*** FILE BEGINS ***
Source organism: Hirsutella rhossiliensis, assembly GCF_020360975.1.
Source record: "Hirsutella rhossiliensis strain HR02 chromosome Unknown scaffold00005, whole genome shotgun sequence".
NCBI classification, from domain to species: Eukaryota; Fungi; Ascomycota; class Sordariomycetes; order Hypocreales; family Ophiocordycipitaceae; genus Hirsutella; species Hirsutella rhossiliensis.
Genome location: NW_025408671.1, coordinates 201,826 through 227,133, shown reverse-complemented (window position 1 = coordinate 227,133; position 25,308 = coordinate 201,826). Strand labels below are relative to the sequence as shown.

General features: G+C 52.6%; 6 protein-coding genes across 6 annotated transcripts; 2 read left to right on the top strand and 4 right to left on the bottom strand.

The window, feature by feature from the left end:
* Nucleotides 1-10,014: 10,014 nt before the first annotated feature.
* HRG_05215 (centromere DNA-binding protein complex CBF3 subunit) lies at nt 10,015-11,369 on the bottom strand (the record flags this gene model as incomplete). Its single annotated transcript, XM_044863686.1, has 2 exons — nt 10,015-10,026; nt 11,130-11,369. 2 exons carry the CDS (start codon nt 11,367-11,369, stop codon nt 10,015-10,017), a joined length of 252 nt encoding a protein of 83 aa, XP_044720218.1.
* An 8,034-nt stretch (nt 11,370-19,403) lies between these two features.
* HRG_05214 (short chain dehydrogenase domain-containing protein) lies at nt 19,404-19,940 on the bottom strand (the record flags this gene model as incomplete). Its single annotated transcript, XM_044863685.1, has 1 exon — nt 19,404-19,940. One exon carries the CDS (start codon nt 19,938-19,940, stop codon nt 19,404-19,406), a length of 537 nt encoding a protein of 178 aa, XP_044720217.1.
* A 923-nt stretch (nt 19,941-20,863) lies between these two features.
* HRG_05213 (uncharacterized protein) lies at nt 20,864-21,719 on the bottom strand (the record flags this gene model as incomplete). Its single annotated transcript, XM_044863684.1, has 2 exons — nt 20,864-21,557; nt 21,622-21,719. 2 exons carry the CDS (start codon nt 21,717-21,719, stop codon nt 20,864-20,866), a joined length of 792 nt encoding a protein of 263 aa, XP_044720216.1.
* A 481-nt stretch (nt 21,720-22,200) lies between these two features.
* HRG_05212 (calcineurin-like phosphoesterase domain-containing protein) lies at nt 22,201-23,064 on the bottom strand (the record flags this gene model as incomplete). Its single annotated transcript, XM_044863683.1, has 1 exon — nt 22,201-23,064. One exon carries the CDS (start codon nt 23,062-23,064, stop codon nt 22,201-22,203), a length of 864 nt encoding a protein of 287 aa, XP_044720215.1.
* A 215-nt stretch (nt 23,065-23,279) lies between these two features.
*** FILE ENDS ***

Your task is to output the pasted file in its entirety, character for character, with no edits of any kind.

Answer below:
Source organism: Hirsutella rhossiliensis, assembly GCF_020360975.1.
Source record: "Hirsutella rhossiliensis strain HR02 chromosome Unknown scaffold00005, whole genome shotgun sequence".
NCBI classification, from domain to species: Eukaryota; Fungi; Ascomycota; class Sordariomycetes; order Hypocreales; family Ophiocordycipitaceae; genus Hirsutella; species Hirsutella rhossiliensis.
Genome location: NW_025408671.1, coordinates 201,826 through 227,133, shown reverse-complemented (window position 1 = coordinate 227,133; position 25,308 = coordinate 201,826). Strand labels below are relative to the sequence as shown.

General features: G+C 52.6%; 6 protein-coding genes across 6 annotated transcripts; 2 read left to right on the top strand and 4 right to left on the bottom strand.

The window, feature by feature from the left end:
* Nucleotides 1-10,014: 10,014 nt before the first annotated feature.
* HRG_05215 (centromere DNA-binding protein complex CBF3 subunit) lies at nt 10,015-11,369 on the bottom strand (the record flags this gene model as incomplete). Its single annotated transcript, XM_044863686.1, has 2 exons — nt 10,015-10,026; nt 11,130-11,369. 2 exons carry the CDS (start codon nt 11,367-11,369, stop codon nt 10,015-10,017), a joined length of 252 nt encoding a protein of 83 aa, XP_044720218.1.
* An 8,034-nt stretch (nt 11,370-19,403) lies between these two features.
* HRG_05214 (short chain dehydrogenase domain-containing protein) lies at nt 19,404-19,940 on the bottom strand (the record flags this gene model as incomplete). Its single annotated transcript, XM_044863685.1, has 1 exon — nt 19,404-19,940. One exon carries the CDS (start codon nt 19,938-19,940, stop codon nt 19,404-19,406), a length of 537 nt encoding a protein of 178 aa, XP_044720217.1.
* A 923-nt stretch (nt 19,941-20,863) lies between these two features.
* HRG_05213 (uncharacterized protein) lies at nt 20,864-21,719 on the bottom strand (the record flags this gene model as incomplete). Its single annotated transcript, XM_044863684.1, has 2 exons — nt 20,864-21,557; nt 21,622-21,719. 2 exons carry the CDS (start codon nt 21,717-21,719, stop codon nt 20,864-20,866), a joined length of 792 nt encoding a protein of 263 aa, XP_044720216.1.
* A 481-nt stretch (nt 21,720-22,200) lies between these two features.
* HRG_05212 (calcineurin-like phosphoesterase domain-containing protein) lies at nt 22,201-23,064 on the bottom strand (the record flags this gene model as incomplete). Its single annotated transcript, XM_044863683.1, has 1 exon — nt 22,201-23,064. One exon carries the CDS (start codon nt 23,062-23,064, stop codon nt 22,201-22,203), a length of 864 nt encoding a protein of 287 aa, XP_044720215.1.
* A 215-nt stretch (nt 23,065-23,279) lies between these two features.